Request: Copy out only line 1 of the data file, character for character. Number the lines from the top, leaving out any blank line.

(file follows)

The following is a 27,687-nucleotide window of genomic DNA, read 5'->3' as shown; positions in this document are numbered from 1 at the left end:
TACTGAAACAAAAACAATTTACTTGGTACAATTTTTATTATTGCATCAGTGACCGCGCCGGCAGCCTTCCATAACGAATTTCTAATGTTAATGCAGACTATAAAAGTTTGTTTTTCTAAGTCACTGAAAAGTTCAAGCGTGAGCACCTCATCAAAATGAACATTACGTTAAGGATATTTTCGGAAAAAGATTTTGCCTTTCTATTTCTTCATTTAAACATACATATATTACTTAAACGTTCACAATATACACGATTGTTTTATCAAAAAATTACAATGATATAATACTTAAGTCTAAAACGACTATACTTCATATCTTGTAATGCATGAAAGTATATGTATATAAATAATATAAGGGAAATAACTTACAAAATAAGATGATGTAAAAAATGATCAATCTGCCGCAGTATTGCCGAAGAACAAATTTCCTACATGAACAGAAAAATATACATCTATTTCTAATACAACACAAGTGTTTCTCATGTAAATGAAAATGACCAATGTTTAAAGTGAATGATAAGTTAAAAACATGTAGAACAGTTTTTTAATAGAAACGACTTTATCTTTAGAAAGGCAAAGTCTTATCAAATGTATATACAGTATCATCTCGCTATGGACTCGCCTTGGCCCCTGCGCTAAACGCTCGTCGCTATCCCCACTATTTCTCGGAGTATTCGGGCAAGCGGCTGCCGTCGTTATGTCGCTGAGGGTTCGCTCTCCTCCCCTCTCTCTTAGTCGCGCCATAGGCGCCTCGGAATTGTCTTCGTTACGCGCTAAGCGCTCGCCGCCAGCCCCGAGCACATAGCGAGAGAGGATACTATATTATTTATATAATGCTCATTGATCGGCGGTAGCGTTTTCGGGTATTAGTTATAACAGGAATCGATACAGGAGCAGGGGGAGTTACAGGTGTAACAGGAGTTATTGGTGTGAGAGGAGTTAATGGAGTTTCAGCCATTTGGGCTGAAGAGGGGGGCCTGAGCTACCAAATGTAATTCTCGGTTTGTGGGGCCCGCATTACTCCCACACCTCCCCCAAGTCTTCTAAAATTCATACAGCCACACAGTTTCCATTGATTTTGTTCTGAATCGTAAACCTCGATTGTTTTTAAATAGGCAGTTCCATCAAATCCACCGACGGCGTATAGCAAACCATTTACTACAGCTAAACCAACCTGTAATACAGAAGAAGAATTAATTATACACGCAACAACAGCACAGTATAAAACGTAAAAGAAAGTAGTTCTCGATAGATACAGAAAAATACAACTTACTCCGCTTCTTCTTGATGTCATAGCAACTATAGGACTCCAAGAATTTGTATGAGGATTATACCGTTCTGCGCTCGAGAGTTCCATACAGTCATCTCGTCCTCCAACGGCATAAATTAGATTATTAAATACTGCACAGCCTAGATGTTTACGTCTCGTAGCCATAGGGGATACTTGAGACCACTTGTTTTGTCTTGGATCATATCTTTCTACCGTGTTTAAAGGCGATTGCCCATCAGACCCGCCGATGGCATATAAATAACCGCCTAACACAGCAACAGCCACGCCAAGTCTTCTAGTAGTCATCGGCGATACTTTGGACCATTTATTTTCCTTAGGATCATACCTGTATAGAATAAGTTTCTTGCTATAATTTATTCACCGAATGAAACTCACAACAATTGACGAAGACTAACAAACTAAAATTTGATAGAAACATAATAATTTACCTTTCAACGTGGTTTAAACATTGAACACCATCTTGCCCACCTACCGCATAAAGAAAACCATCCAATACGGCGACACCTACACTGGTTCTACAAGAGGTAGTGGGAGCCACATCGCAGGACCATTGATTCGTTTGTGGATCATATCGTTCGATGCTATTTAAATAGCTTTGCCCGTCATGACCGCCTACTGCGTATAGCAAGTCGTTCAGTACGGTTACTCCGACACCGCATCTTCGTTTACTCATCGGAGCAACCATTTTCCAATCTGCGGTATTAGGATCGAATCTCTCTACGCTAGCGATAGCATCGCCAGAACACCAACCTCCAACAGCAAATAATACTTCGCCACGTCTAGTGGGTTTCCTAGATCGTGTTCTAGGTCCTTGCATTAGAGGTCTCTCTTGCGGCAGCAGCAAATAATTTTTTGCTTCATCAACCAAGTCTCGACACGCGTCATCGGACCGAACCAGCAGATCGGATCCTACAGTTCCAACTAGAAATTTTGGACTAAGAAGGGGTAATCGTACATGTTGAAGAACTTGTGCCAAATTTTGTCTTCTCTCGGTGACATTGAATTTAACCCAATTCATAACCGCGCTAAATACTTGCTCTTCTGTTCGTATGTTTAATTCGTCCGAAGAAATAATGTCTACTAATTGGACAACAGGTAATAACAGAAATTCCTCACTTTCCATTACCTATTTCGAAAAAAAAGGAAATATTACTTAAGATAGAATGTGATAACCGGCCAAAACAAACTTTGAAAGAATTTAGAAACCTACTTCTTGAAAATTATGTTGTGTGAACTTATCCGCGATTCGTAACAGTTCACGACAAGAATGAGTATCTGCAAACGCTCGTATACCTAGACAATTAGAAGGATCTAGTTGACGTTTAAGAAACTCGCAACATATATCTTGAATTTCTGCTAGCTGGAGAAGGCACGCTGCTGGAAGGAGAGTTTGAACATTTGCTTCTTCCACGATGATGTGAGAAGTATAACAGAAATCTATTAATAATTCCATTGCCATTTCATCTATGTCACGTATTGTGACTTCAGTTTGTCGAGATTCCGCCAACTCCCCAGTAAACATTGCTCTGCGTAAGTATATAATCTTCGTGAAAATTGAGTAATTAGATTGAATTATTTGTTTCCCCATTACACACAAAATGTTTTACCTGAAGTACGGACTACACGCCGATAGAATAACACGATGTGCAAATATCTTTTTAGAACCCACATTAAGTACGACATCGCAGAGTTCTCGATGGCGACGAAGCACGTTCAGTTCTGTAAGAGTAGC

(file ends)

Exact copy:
The following is a 27,687-nucleotide window of genomic DNA, read 5'->3' as shown; positions in this document are numbered from 1 at the left end: